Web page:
Mercedes-Benz EQS Review 2023 | Top Gear
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If sheer refinement is what matters to you in a luxury car, this is the new champion. The EQS fuses Merc’s old school lux with new-age propulsion

Good stuff

Sensational refinement, mesmerising long-distance comfort. Impressive performance, space, build quality and tech

Bad stuff

Lots of the really standout details (like the Hyperscreen) are expensive extras.


What is it?

At last, it’s a bespoke electric Mercedes. Up until now, there’s been a reluctance about EVs from the company that invented the automobile. A sense of ‘oh, if we have to’. Which is why the EQA, EQB, EQC crossovers and EQV van are all battery-stuffed versions of existing Mercedes underpinnings. And as a result, they're heavy and more cramped than a ground-up, clean-sheet EV.

That’s what the EQS is: all-new. Not an electrified S-Class, but an S-Class sized luxury saloon riding on a new platform big enough to contain a massive 107.8kWh battery in its enormous wheelbase. It’s a five-metre long riposte to all the EV newcomers. Mercedes is here for the new era, and it’s thrown everything it’s got at this flagship.

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What are the headlines?

You can have rear-wheel drive, all-wheel drive, and up to 484 miles of claimed range. And that’s merely the tip of not so much a technological iceberg as an entire glacier of cleverness.

We’ve driven the EQS 450+, which begins the range with a single 325bhp rear motor and low-end hot hatch performance: 0-62mph in 6.2sec and 130mph flat out. Above this comes the EQS 580 4Matic: twin motors drop range to 420 miles, but slices almost two seconds from the 0-62mph sprint. Later, a 700bhp+ AMG EQS will arrive to duel the Porsche Panamera Turbo S and Tesla Model S Plaid with supercar-embarrassing urgency. Be afraid, tyres.

Up to 10 degrees of rear-wheel steering gives the EQS the manoeuvrability of an A-Class, and superlative high-speed stability. It rides on air suspension that can log bumps and share their location with other local Mercs so colleagues soften their suspension in time to cushion the pothole. Its cabin is isolated with noise-cancelling technology. 

As you can see from the not-at-all traditional cab-forward shape, it’s the world’s slipperiest production car, with the aerodynamic drag coefficient of a greaseproof paper aeroplane. Oh, and the doors open and close themselves, to save you the effort.

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What about once you’re inside?

Then you’re in a world of leather, tasteful unpolished wood, and if you’ve ticked the box for the optional 55-inch ‘Hyperscreen’ panel, one of the most jaw-dropping automotive interfaces ever devised. It’s pure concept car made real. 

A triplet of digital displays behind a single glass vista, it’s the EQS’s single most recognisable feature – and a statement of intent from one of the car’s world’s old guard, that it’s not afraid to take on the likes of Tesla when it comes to ambitious minimalist design.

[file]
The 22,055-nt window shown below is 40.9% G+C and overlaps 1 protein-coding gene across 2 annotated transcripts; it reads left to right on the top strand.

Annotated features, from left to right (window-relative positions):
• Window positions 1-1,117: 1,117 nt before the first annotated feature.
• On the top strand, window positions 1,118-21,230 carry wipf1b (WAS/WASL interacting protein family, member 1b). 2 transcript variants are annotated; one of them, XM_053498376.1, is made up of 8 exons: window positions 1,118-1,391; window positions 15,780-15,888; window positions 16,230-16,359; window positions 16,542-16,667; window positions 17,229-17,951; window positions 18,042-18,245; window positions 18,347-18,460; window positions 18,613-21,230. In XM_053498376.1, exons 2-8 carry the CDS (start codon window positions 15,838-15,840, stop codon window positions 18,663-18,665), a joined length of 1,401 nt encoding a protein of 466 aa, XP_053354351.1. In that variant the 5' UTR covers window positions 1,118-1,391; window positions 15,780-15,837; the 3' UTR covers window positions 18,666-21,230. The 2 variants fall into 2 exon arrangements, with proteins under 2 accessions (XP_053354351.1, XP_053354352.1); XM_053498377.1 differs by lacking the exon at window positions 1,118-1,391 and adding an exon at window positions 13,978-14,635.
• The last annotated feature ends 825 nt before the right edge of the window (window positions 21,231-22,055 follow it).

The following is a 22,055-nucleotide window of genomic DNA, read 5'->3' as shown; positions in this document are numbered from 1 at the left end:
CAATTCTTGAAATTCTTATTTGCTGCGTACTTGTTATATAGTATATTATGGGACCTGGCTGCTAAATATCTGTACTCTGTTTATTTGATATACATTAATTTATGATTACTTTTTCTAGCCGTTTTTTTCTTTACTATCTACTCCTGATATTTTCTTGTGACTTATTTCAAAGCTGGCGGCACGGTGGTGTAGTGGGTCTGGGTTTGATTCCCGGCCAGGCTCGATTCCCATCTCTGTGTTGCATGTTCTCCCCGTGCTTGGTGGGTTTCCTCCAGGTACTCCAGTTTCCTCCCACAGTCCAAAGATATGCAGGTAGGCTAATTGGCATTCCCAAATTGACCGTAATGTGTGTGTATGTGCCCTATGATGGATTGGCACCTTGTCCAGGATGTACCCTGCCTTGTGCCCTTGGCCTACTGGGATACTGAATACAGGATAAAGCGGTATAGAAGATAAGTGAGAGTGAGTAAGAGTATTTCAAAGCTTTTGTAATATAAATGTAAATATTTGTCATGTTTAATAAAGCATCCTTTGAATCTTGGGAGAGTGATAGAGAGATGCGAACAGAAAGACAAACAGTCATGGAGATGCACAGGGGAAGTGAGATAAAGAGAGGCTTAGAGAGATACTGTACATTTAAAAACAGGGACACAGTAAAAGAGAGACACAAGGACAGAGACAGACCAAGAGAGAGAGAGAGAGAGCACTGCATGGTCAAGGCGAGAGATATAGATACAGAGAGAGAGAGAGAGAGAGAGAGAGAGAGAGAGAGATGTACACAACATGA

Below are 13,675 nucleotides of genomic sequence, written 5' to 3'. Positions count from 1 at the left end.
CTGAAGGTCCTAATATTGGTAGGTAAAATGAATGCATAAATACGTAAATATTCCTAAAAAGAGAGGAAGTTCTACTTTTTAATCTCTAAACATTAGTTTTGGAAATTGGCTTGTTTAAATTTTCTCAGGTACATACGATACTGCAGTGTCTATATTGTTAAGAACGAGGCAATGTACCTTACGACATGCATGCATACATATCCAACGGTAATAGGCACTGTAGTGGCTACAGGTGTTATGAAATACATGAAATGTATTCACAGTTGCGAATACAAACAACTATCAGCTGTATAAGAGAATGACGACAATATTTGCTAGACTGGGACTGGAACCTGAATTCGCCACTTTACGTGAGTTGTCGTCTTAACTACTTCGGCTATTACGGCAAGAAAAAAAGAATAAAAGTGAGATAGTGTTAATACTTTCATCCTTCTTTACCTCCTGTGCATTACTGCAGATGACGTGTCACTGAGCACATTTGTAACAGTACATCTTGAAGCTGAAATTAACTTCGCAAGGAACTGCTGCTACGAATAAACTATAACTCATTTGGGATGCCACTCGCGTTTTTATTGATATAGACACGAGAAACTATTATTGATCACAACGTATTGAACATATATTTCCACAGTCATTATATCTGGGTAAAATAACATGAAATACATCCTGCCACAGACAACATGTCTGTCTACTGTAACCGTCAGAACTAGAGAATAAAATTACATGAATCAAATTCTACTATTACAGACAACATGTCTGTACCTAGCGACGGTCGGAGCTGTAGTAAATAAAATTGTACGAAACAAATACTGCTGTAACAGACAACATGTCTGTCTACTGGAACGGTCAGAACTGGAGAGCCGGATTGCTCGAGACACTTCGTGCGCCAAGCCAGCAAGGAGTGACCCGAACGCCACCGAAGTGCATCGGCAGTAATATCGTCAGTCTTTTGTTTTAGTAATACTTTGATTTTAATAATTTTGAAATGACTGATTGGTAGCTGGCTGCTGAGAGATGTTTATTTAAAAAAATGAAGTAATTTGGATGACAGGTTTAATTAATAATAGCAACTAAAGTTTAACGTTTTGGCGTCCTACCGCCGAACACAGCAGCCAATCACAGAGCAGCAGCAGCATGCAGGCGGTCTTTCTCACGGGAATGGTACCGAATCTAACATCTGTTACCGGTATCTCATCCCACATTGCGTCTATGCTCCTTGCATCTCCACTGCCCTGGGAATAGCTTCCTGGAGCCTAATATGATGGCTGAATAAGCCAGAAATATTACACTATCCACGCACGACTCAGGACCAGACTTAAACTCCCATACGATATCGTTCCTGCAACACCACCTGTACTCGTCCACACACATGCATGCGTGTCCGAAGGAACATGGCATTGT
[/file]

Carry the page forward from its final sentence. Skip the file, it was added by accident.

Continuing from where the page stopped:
Tell me about charging

It’s not the fastest: the EQS can accept rates of up to 200kW, which is slower than Audi’s e-tron GT, Porsche Taycan and the Tesla clan can manage. Still, the EQS can replenish from 10 to 80 per cent in just half an hour via a 350kW rapid charger, or two hours on a relatively common 50kW charging post. 

By signing up to MercedesMe Charge, multiple charge providers can be accessed via a single card, so you won’t need to carry a smartphone full of various apps around forever forgetting your password when in need of a pit stop.

In the 21st Century, a luxury electric automobile is only as relaxing as its charging experience…

What's the verdict?

We expected the EQS to be a technical tour de force, but what’s gratifying about this R&D budget-swallowing flagship is it has all the charm of a traditional luxury car

We expected the EQS to be a technical tour de force, but what’s gratifying about this R&D budget-swallowing flagship is it has all the charm of a traditional luxury car. We wondered if an electrified limo would somehow be more of an appliance than the V8 and V12 ancestors that it will one day usurp. But it’s not. 

The EQS grasps all the advantages an EV promises – smoothness, peace, effortless performance and clever body packaging – and blends all of the above with everything Mercedes has learned over several decades of building classy plutocrat barges. It’s an exquisite vehicle to cover distance in, to drive or in which to be driven, finished nigh-on perfectly and peppered with attention to detail.

What can puncture the bliss? Well, the Hyperscreen and touch-sensitive steering wheel controls might well put off less dextrous technophobes (perhaps that’s an entirely deliberate move). And if you drive it with the carefree consumption of a regular S-Class, you can knock 80-100 miles off the claimed range. 

This isn’t a machine to hypermile in – people don’t pay £100,000 for three-pointed star deluxe then don gloves and a scarf to avoid running the heater.

But those aren’t flaws exclusive to the EQS, or any EV. And they’re not enough to spoil the experience of one of the most complete EVs that (huge amounts of) money can buy. 

Perhaps the most notable legacy of the EQS is that it proves Mercedes is now taking EVs seriously – and promising a fleet of battery-powered models that’ll mirror its engine-powered range by 2025 – the traditional old guard can tackle the EV start-ups head on. Bring on the smaller, cheaper EQE. Bring on the e-AMGs. Let battle commence.

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